In Miami's Little Haiti, frustration and fear mount among kin of quake victims
Sunday, January 17, 2010
MIAMI -- In this city's Little Haiti, anxious text messages relay the news.
From under the earthquake's rubble, a relative punches into a cellphone: "I'm trapped." Survivors running out of water plead for someone to help. Often the messages are just inquiries: Has anyone heard from this friend, that family member?
The earthquake in Haiti has dismayed television viewers across the United States. But many people here are unnerved not just by their closeness to the site of the disaster but also by the difficulty of responding before it's too late. Bottlenecks have kept many supplies and rescuers from getting to Haiti and, more personally, prevented Haitian Americans from answering requests from stricken relatives.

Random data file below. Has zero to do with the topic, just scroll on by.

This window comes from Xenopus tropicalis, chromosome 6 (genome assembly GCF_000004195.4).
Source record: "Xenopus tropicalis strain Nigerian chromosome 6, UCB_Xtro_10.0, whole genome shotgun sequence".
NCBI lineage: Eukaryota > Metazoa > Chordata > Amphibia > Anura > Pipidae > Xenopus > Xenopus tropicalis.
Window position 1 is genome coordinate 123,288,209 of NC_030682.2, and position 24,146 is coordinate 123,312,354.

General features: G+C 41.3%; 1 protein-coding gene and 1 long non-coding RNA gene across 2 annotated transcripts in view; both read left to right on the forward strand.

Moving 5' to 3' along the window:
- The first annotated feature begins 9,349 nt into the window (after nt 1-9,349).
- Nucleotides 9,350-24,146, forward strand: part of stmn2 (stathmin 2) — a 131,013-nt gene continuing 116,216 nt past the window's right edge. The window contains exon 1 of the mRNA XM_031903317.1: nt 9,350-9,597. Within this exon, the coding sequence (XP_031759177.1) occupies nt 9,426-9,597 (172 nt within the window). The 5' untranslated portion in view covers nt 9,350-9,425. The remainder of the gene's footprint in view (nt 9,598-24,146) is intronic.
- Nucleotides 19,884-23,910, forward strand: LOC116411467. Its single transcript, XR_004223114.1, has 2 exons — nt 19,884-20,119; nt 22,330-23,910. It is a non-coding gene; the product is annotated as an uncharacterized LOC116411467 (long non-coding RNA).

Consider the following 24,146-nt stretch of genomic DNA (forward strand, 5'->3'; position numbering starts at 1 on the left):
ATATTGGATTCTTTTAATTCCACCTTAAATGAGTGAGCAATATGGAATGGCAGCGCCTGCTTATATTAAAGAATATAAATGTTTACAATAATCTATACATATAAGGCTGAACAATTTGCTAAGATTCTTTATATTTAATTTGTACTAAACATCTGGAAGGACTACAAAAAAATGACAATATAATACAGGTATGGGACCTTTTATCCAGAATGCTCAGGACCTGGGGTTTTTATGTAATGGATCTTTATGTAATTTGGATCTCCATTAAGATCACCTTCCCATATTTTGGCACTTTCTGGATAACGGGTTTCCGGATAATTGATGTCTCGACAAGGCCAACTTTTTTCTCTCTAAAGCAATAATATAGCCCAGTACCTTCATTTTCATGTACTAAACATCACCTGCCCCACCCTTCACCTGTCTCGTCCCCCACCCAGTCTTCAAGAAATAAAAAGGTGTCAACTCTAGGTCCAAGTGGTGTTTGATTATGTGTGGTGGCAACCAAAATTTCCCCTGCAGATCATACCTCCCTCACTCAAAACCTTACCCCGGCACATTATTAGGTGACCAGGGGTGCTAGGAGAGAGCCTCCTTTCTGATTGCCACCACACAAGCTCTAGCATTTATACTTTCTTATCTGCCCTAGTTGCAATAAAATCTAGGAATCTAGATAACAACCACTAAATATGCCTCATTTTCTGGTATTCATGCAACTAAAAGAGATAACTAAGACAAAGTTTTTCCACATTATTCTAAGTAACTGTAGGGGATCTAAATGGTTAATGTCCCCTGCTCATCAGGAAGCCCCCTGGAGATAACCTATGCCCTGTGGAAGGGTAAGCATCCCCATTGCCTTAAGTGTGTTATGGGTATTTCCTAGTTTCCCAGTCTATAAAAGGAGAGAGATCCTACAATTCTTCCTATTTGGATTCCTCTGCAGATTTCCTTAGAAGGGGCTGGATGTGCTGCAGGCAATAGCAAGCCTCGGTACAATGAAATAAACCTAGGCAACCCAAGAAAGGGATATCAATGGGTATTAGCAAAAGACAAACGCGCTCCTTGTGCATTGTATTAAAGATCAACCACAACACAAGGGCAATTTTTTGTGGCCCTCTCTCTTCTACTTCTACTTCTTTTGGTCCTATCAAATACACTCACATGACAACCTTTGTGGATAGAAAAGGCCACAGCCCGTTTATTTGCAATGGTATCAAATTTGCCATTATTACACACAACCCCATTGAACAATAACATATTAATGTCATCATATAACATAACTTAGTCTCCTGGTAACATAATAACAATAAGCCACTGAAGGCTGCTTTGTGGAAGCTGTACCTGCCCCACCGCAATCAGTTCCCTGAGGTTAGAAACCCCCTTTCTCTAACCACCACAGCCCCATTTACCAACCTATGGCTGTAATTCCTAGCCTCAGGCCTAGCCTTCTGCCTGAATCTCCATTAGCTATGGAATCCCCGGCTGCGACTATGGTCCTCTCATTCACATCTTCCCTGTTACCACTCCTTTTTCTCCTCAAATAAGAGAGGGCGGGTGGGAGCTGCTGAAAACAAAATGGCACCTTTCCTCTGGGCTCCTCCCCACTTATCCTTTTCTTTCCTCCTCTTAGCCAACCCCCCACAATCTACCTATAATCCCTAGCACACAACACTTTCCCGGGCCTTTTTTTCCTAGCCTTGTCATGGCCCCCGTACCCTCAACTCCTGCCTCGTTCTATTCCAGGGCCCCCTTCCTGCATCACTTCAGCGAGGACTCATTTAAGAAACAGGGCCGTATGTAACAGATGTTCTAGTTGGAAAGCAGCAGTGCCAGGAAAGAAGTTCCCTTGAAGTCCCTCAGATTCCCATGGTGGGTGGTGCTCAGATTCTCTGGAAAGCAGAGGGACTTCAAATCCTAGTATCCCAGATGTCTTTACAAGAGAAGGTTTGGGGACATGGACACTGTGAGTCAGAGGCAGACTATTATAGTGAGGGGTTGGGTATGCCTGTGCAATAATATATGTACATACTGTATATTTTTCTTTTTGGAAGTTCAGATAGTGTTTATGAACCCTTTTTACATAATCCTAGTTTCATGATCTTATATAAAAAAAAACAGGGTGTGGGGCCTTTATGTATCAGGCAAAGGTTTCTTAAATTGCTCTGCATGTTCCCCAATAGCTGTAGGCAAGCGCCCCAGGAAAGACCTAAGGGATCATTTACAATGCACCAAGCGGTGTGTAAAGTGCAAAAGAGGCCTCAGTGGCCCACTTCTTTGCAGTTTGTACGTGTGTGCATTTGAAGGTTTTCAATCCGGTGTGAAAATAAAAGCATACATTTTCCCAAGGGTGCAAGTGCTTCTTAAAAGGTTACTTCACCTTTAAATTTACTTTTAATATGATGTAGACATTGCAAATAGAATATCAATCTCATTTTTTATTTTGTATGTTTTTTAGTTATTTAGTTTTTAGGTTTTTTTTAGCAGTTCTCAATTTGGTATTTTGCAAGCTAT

In a demonstration of concern, Vice President Biden made two stops in Little Haiti on Saturday, promising government and church leaders that help was on the way for the residents of Port-au-Prince, the Haitian capital.
"On behalf of the administration, our hearts ache for you," Biden told about 30 officials gathered Saturday morning at the Little Haiti Cultural Center.
Marie Etienne, a nursing professor at Miami Dade College, attended one meeting. She has been frustrated because a group of hundreds of Haitian American nurses that she organized has been unable to reach the island.
"It's heartbreaking," she said. "We see things on TV, and we feel powerless."
The sense of danger that comes with each passing hour is acute. Over the past few days, this is what Rasha Cameau, 40, the manager of a Haitian cultural center here, has learned via text messages from her sister:
Her elderly parents, their house flattened, have no food.
Her cousin, who had sent the text message alerting people that he was buried in the rubble, died before he could be rescued.
Her uncle is dead, too.
"I keep telling my parents that help is coming so they won't lose hope," she said, tearing up.